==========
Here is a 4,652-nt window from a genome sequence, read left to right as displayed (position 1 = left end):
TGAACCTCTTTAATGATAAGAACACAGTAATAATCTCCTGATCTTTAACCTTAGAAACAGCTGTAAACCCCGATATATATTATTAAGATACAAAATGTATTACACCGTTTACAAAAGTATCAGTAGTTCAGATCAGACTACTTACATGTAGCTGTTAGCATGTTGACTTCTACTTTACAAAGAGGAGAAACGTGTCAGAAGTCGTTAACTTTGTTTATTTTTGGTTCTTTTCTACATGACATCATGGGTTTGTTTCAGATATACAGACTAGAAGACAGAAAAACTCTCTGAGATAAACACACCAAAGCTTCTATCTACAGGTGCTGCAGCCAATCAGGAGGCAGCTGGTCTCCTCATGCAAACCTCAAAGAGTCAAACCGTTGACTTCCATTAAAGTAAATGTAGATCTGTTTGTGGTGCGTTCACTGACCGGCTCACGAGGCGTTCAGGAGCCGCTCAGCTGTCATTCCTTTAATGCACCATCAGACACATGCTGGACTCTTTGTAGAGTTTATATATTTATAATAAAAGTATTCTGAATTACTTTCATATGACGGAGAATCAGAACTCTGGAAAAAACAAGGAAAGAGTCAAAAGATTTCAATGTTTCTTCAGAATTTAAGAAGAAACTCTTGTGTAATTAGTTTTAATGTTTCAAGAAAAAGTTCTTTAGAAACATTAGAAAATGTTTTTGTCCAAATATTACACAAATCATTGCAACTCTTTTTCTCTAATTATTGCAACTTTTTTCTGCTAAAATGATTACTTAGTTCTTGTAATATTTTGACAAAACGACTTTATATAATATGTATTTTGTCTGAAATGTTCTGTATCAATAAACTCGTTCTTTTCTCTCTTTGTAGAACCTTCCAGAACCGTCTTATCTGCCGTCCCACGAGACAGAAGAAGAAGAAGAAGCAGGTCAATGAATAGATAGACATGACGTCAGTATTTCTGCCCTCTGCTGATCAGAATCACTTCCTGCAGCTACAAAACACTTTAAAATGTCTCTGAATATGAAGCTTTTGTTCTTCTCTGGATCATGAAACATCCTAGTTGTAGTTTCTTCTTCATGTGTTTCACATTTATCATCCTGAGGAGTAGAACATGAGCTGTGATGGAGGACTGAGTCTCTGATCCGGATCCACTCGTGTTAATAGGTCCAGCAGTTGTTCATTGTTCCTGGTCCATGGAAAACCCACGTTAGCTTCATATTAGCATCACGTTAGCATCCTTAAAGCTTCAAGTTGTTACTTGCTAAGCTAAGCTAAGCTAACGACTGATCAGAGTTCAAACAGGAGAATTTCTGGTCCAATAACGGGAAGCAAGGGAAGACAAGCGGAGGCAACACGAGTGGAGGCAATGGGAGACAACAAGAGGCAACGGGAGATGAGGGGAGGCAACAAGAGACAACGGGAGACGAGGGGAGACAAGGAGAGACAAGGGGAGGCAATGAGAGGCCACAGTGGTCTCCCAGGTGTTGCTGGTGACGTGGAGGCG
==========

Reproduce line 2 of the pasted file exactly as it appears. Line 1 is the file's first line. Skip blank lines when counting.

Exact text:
TGAACCTCTTTAATGATAAGAACACAGTAATAATCTCCTGATCTTTAACCTTAGAAACAGCTGTAAACCCCGATATATATTATTAAGATACAAAATGTATTACACCGTTTACAAAAGTATCAGTAGTTCAGATCAGACTACTTACATGTAGCTGTTAGCATGTTGACTTCTACTTTACAAAGAGGAGAAACGTGTCAGAAGTCGTTAACTTTGTTTATTTTTGGTTCTTTTCTACATGACATCATGGGTTTGTTTCAGATATACAGACTAGAAGACAGAAAAACTCTCTGAGATAAACACACCAAAGCTTCTATCTACAGGTGCTGCAGCCAATCAGGAGGCAGCTGGTCTCCTCATGCAAACCTCAAAGAGTCAAACCGTTGACTTCCATTAAAGTAAATGTAGATCTGTTTGTGGTGCGTTCACTGACCGGCTCACGAGGCGTTCAGGAGCCGCTCAGCTGTCATTCCTTTAATGCACCATCAGACACATGCTGGACTCTTTGTAGAGTTTATATATTTATAATAAAAGTATTCTGAATTACTTTCATATGACGGAGAATCAGAACTCTGGAAAAAACAAGGAAAGAGTCAAAAGATTTCAATGTTTCTTCAGAATTTAAGAAGAAACTCTTGTGTAATTAGTTTTAATGTTTCAAGAAAAAGTTCTTTAGAAACATTAGAAAATGTTTTTGTCCAAATATTACACAAATCATTGCAACTCTTTTTCTCTAATTATTGCAACTTTTTTCTGCTAAAATGATTACTTAGTTCTTGTAATATTTTGACAAAACGACTTTATATAATATGTATTTTGTCTGAAATGTTCTGTATCAATAAACTCGTTCTTTTCTCTCTTTGTAGAACCTTCCAGAACCGTCTTATCTGCCGTCCCACGAGACAGAAGAAGAAGAAGAAGCAGGTCAATGAATAGATAGACATGACGTCAGTATTTCTGCCCTCTGCTGATCAGAATCACTTCCTGCAGCTACAAAACACTTTAAAATGTCTCTGAATATGAAGCTTTTGTTCTTCTCTGGATCATGAAACATCCTAGTTGTAGTTTCTTCTTCATGTGTTTCACATTTATCATCCTGAGGAGTAGAACATGAGCTGTGATGGAGGACTGAGTCTCTGATCCGGATCCACTCGTGTTAATAGGTCCAGCAGTTGTTCATTGTTCCTGGTCCATGGAAAACCCACGTTAGCTTCATATTAGCATCACGTTAGCATCCTTAAAGCTTCAAGTTGTTACTTGCTAAGCTAAGCTAAGCTAACGACTGATCAGAGTTCAAACAGGAGAATTTCTGGTCCAATAACGGGAAGCAAGGGAAGACAAGCGGAGGCAACACGAGTGGAGGCAATGGGAGACAACAAGAGGCAACGGGAGATGAGGGGAGGCAACAAGAGACAACGGGAGACGAGGGGAGACAAGGAGAGACAAGGGGAGGCAATGAGAGGCCACAGTGGTCTCCCAGGTGTTGCTGGTGACGTGGAGGCG